Imagine you’re at a party. You’re standing near a cheese platter admiring the selection. That 2-hour cheese tasting class you took last week has made you think differently about the way you look at that plate! A man approaches and you begin chatting about the cheese. Turns out, he’s a Professor of Food Science at a top university, and has written the definitive book on goat’s milk cheese. A woman then joins the conversation; she’s from Wisconsin, home of the Cheese Heads – her perspective on cheese is a little less serious than yours! After sharing information, the 3 of you walk away with knowledge, insight, and a few ideas about wine and cheese pairings Read more
Posts Tagged 'Summit'
The Cutter Summit program includes a mix of keynotes with accompanying panel sessions, case studies, interactive exercises, roundtable discussions, lightning talks, half-day immersion workshops and seminars, and many, many networking opps. The other day I wrote about the keynote and case study that will take place of the first day, Nov 4, of this Fall’s Summit. Today I’ll highlight the “main events” for the second day. (Watch for another post on roundtables and lightning talks.) Israel Gat will kick off the morning, keynoting on the impending explosion of the API economy. Israel is well-known for his expertise on Agile and software/product development governance supported by technical debt assessment and valuation, but he actually spends much Read more
“Executive education” usually brings a university classroom to my mind, the kind you find on an ivy-walled campus. Cutter’s executive education (which we call Summit 2013), however, is a little different: it takes place next-door to a prestigious university. Yep, Summit 2013 will be held at Le Meridien Hotel in Cambridge, Massachusetts, at the edge of the MIT campus. The program is chock-full of stellar sessions. The 3-day event kicks off on Nov. 4 with a keynote on The Evolving Role of 21st Century Technology Leaders by Robert D. Scott. Robert, former VP of Innovation & Architecture at Procter & Gamble (where he also served in CIO positions, both corporate and business unit). Robert is Read more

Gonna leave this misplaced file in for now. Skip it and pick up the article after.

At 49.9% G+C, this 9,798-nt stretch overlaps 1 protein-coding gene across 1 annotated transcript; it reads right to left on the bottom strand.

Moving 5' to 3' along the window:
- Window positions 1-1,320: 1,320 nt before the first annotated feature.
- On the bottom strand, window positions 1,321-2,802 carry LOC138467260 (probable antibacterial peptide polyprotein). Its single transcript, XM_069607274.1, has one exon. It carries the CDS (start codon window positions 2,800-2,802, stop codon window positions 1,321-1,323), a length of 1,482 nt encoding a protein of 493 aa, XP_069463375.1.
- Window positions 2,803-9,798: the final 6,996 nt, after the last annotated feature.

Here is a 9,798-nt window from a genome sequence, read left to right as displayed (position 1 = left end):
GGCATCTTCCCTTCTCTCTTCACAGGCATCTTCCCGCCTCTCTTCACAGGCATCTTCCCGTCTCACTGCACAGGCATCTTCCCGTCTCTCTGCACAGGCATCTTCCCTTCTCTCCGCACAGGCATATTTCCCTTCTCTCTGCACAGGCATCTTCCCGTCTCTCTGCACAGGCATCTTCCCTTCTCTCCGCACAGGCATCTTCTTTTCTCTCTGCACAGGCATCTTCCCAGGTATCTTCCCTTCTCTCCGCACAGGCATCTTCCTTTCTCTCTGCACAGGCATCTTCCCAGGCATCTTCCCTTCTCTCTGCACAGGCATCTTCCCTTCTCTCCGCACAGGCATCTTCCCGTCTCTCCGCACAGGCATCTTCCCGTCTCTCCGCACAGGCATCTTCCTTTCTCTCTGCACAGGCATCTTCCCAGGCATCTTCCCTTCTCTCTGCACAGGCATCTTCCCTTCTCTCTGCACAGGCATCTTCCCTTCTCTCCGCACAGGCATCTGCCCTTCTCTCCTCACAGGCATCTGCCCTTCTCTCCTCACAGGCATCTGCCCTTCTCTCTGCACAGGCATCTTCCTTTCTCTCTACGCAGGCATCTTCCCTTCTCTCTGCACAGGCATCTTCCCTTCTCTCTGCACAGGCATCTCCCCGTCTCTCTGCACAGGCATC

It still amazes me how many enterprise data warehousing/business intelligence (DW/BI) projects struggle, often to the point of paralysis, with the “Inmon/Kimball” debate. This impasse revolves around whether a DW/BI program should insist upon routing all information through a complex, third normal form (3NF) data layer or take it straight to a user-intelligible star schema repository from where it can be reported more or less directly. It’s easy to fault the 3NF for more than doubling the complexity, expense, and data latency of a DW/BI project, but also for being of zero direct value to the project sponsors and their stakeholders. On the other hand, projects that deliver data immediately to star schemas can quickly Read more
Since we announced the forthcoming “Big Agile” webinar (click here for details), I have been exposed to numerous questions and comments about “Big” vis-a-vis “Lean” in the Agile context. The intensity of some of these discourses was so high that I decided to comment on the subject in advance of the webinar. A lively debate during the webinar is, of course, goodness. In contrast, starting the webinar with a potentially gross misunderstanding as to where we are coming from and where we are heading is not too desirable. In general, “big”, to me, can be “lean”. As a matter of fact, big should be lean as otherwise scale will quite possibly pose a problem. Specifically, Read more
Wow, I can’t believe that our Summit 2012: Executive Education+ is less than 3 months away! A while ago, I blogged a little about Prof. Amy Edmondson’s keynote on Teaming, which will be preceded by two teaming exercises run by Prof. Alan MacCormack. At the time, we hadn’t yet firmed up the case study portion of our program. But we have since then. We’ve chosen a case that bridges the topic of leadership (which is the focus of Prof. Richard Nolan’s keynote on Monday morning and the debate that follows it) and teaming. As with Alan’s exercises, we’re keeping the title of the case under wraps so there are no preconceived notions of the outcomes! Read more
It would seem that the devops discussion is mostly driven by development’s incentives, and appropriately so, given developers’ focus on building functionality for the business user. So it’s no surprise that development is the originator of the whole devops lifecycle, but are there any dangers lurking in a one-sided focus on devops issues? A hefty majority of devops articles come from writers of the development persuasion who are motivated by the legitimate frustrations of the application deployment process. The movement to agile development has been a key contributor in the increase of handicaps encountered as a result of more frequent transitions from development to operations IT groups. Online and verbal discussions identify the primary challenge Read more